MPA Fishing Coalition Takes Stock


MPAC, the alliance of fishing organisations which was formed to defend access to fishing grounds during the establishment of a network of marine protected areas in UK waters, has recently taken stock of progress made so far.

Completing the second year of its existence, MPAC, the alliance of fishing organisations which was formed to defend access to fishing grounds during the establishment of a network of marine protected areas in UK waters, has recently taken stock of progress made so far.

The main markers in the organisation’s short history are:

  • Its formation in the Palace of Westminster on 11th February 2009, with support from sympathetic MPs
  • The appointment of respected fisheries scientist, Dr Stephen Lockwood, as MPAC Chairman
  • Launch of the MPAC Fighting Fund and membership campaign, which quickly secured wide support from across all areas and fishing groupings in the UK
  • Regular engagement with senior DEFRA and devolved administration officials
  • Meetings with fisheries/environment ministers from DEFRA and the devolved administrations to outline the aims and purposes of MPAC
  • The extension of MPAC membership beyond the UK to include Dutch, French, Irish and Belgian fishing organisations, equally concerned about displacement from their customary fishing grounds
  • Regular engagement with the Government’s statutory advisors on nature conservancy to challenge the weak parts of the approach to establishing marine conservation zones and EU special areas of conservation (SAC) and special protection areas (SPA)
  • Emphasis on 4 main flaws in the MPA approach to date:
    • A rushed timeframe
    • Unrepresentative stakeholder involvement
    • A weak evidence base for designation decisions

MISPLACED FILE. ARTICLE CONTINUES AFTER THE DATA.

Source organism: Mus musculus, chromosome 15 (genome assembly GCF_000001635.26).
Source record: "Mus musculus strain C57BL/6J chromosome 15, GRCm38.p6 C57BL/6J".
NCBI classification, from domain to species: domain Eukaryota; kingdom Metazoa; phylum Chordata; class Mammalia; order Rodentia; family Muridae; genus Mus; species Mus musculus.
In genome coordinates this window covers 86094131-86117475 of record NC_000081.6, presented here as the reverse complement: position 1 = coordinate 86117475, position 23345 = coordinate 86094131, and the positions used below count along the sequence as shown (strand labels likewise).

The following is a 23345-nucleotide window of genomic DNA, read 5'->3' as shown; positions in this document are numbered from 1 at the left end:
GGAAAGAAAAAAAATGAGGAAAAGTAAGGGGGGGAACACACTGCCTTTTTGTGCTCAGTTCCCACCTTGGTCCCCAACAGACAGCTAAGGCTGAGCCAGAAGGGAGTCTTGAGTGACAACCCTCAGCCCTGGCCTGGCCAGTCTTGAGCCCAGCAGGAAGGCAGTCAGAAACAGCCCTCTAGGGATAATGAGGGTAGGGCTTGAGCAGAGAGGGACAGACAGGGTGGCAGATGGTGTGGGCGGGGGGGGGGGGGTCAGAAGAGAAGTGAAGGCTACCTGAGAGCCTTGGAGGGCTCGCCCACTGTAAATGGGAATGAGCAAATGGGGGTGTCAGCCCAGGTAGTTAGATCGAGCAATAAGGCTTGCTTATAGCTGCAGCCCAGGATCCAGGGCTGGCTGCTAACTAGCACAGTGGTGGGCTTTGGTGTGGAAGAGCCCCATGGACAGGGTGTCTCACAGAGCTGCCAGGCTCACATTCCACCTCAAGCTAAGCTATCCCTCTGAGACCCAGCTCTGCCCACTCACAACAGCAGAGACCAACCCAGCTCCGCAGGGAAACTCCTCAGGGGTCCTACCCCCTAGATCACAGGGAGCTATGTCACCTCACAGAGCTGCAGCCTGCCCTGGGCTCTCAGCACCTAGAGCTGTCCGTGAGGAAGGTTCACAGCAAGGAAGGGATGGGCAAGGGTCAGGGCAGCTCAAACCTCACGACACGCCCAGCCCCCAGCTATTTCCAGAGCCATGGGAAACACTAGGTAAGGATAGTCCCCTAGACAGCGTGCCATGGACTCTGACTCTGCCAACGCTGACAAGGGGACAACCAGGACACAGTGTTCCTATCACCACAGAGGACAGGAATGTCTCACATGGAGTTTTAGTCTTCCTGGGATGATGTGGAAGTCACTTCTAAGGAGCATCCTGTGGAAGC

• Failure to address the issue of displacement of fishing activities


  • Building a broad coalition of fishing interests
  • A high profile launch with extensive media coverage
  • A commitment to an evidence-based approach
  • Support for the introduction of MPAs to provide protection for rare and vulnerable ecology but rejection of flawed, rushed and woolly thinking in government policy
  • A successful challenge to Natural England’s initial assertions that it had a role as fisheries managers as opposed to advisors to government
  • Bringing a degree of realism to what MPAs can achieve in terms of building commercial fish stocks (as opposed to protecting biodiversity)
  • Securing public recognition that the potential contribution to the protection of biodiversity made by marine protected areas needs to be balanced by the contribution made by the fishing industry to the food security of the nation
  • Insisting on a more sophisticated measure of the extent of fishing pressure on seabed features
  • Challenging the use of extreme language and unsupported assertions by senior officials in the statutory nature conservation bodies – “the infamous rape and pillage remarks”
  • Effectively drawing attention to the international dimension of fishing activity outside the 6 mile limit and emphasising the need to adapt consultation and evidence gathering procedures to take account of that fact